Harry Truman: Lessons Learned Behind A Plow


by Midnight Freemasons contributor
Michael H. Shirley


Harry Truman behind the plow . . .
Harry Truman, after he entered political life, always described himself as a Missouri farmer, but he did not start out that way. He had been working at a bank in Kansas City, doing well and enjoying city life thoroughly, but he returned to the family farm at age twenty-two because his father needed help running it. And there he stayed for eleven years, rising at five, working alongside his father and brother, doing everything that needed doing, and working to improve production (being a perpetual reader, he devoured every bit of information he could about modern farming methods).

He also took the time to become active as a Mason, and found his time in the fields valuable for memorizing ritual, among other things. “Riding one of these plows all day, day after day, gives one time to think,” he would say later. “I’ve settled all the ills of mankind in one way or another while riding along.” 

He and others would credit his time as a farmer with giving him the habits of early rising and hard work. It also gave him another habit: enjoying himself when work ended. He took the time to court Bess Wallace, got involved in local politics, and generally had as much fun with his friends as he could in the little free time he had. He learned, while riding those plows, that work wasn’t all there was to life. “My favorite animal is the mule,” he said later. “He has more horse sense than a horse. He knows when to stop eating -- and he knows when to stop working.” A mule is apparently a pretty good teacher if you pay attention, and Harry Truman knew how to do that.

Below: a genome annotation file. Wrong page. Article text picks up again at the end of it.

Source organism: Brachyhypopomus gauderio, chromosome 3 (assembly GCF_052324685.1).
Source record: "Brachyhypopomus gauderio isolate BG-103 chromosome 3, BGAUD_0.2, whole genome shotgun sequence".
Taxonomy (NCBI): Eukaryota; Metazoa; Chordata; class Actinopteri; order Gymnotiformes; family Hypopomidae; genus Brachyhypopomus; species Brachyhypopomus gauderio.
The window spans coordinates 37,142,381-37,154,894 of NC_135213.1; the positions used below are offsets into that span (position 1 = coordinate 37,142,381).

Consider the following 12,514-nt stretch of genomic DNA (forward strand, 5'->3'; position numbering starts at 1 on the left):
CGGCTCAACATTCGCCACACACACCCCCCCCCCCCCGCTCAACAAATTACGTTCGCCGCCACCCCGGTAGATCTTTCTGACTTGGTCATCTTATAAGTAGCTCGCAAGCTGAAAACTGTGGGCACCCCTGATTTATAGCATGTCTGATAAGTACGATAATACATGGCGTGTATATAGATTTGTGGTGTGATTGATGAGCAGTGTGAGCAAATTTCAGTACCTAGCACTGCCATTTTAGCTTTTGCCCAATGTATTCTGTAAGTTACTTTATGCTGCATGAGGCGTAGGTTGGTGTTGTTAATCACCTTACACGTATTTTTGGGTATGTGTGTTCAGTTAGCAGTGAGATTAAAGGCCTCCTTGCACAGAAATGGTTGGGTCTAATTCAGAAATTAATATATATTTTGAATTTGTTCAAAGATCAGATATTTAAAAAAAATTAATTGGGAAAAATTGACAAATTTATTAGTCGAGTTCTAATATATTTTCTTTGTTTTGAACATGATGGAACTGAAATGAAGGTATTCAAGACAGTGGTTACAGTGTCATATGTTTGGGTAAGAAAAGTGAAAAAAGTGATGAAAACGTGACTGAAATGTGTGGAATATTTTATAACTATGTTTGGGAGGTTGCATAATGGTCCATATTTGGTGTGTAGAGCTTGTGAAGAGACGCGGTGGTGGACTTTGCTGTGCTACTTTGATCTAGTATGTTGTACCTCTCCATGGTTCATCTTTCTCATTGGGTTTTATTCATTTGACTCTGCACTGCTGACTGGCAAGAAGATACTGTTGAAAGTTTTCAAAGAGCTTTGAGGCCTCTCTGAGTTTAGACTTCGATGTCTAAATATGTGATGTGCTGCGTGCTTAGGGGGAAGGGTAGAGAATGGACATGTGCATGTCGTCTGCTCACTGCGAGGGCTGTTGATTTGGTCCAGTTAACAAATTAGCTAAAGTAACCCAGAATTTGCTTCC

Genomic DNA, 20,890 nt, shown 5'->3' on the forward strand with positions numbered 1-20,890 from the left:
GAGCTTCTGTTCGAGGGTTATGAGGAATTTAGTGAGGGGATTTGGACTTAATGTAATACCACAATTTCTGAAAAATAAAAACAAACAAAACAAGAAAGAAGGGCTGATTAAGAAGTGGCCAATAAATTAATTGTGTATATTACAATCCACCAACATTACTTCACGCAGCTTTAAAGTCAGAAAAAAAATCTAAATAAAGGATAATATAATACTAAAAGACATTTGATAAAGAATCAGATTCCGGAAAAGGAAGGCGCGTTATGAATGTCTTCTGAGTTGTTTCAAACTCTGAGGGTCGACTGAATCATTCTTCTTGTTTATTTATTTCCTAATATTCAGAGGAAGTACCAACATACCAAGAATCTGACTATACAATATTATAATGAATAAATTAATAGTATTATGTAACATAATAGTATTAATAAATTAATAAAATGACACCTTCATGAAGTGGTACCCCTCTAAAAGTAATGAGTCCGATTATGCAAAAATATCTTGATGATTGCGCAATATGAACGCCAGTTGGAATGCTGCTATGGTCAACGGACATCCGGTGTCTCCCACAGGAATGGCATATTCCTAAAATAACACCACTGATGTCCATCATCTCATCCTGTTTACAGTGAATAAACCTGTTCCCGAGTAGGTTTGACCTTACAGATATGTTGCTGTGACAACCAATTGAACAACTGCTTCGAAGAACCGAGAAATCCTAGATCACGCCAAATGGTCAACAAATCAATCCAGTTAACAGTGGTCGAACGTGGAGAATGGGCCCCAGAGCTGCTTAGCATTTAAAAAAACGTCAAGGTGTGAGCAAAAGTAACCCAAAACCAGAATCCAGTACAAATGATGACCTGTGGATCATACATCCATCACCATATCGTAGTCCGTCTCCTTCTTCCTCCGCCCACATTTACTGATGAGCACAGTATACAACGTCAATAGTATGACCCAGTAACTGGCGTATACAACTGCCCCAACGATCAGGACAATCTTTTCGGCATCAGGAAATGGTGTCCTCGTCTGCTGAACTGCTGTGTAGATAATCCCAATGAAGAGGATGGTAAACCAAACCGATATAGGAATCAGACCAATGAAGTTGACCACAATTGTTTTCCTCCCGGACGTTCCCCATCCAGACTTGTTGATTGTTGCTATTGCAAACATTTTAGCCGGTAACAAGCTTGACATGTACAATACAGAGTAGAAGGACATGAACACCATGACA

He was always a student, even when staring at the back end of a mule.

~MHS

W.B. Michael H. Shirley is Past Master of Tuscola Lodge No. 332 and Leadership Development Chairman for the Grand Lodge of Illinois. He's also a member of the Illinois Lodge of Research, the Scottish Rite, the York Rite, Eastern Star, and the Tall Cedars of Lebanon. He's also a member of the newly-chartered, Illini High Twelve No. 768 in Urbana-Champaign. The author of several articles on British history, he teaches at Eastern Illinois University.

1 comment:

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